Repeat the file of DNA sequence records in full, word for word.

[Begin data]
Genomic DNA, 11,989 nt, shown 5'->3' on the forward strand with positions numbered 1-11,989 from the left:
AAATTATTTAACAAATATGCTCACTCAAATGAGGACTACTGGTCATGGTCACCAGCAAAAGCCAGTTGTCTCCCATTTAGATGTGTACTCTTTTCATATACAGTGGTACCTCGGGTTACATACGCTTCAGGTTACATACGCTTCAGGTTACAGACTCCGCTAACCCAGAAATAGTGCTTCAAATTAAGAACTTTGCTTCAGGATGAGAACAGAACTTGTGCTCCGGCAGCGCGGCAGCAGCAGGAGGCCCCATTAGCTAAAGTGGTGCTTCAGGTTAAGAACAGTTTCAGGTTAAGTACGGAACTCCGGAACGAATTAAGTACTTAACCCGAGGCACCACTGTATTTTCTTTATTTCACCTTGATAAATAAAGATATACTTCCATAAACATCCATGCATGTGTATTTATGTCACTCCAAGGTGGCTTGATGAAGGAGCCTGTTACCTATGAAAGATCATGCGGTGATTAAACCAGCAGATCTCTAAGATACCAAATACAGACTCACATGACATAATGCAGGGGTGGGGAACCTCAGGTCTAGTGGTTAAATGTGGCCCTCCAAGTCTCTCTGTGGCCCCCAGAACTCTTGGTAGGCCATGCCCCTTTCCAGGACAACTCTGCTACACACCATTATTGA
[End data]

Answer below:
Genomic DNA, 11,989 nt, shown 5'->3' on the forward strand with positions numbered 1-11,989 from the left:
AAATTATTTAACAAATATGCTCACTCAAATGAGGACTACTGGTCATGGTCACCAGCAAAAGCCAGTTGTCTCCCATTTAGATGTGTACTCTTTTCATATACAGTGGTACCTCGGGTTACATACGCTTCAGGTTACATACGCTTCAGGTTACAGACTCCGCTAACCCAGAAATAGTGCTTCAAATTAAGAACTTTGCTTCAGGATGAGAACAGAACTTGTGCTCCGGCAGCGCGGCAGCAGCAGGAGGCCCCATTAGCTAAAGTGGTGCTTCAGGTTAAGAACAGTTTCAGGTTAAGTACGGAACTCCGGAACGAATTAAGTACTTAACCCGAGGCACCACTGTATTTTCTTTATTTCACCTTGATAAATAAAGATATACTTCCATAAACATCCATGCATGTGTATTTATGTCACTCCAAGGTGGCTTGATGAAGGAGCCTGTTACCTATGAAAGATCATGCGGTGATTAAACCAGCAGATCTCTAAGATACCAAATACAGACTCACATGACATAATGCAGGGGTGGGGAACCTCAGGTCTAGTGGTTAAATGTGGCCCTCCAAGTCTCTCTGTGGCCCCCAGAACTCTTGGTAGGCCATGCCCCTTTCCAGGACAACTCTGCTACACACCATTATTGA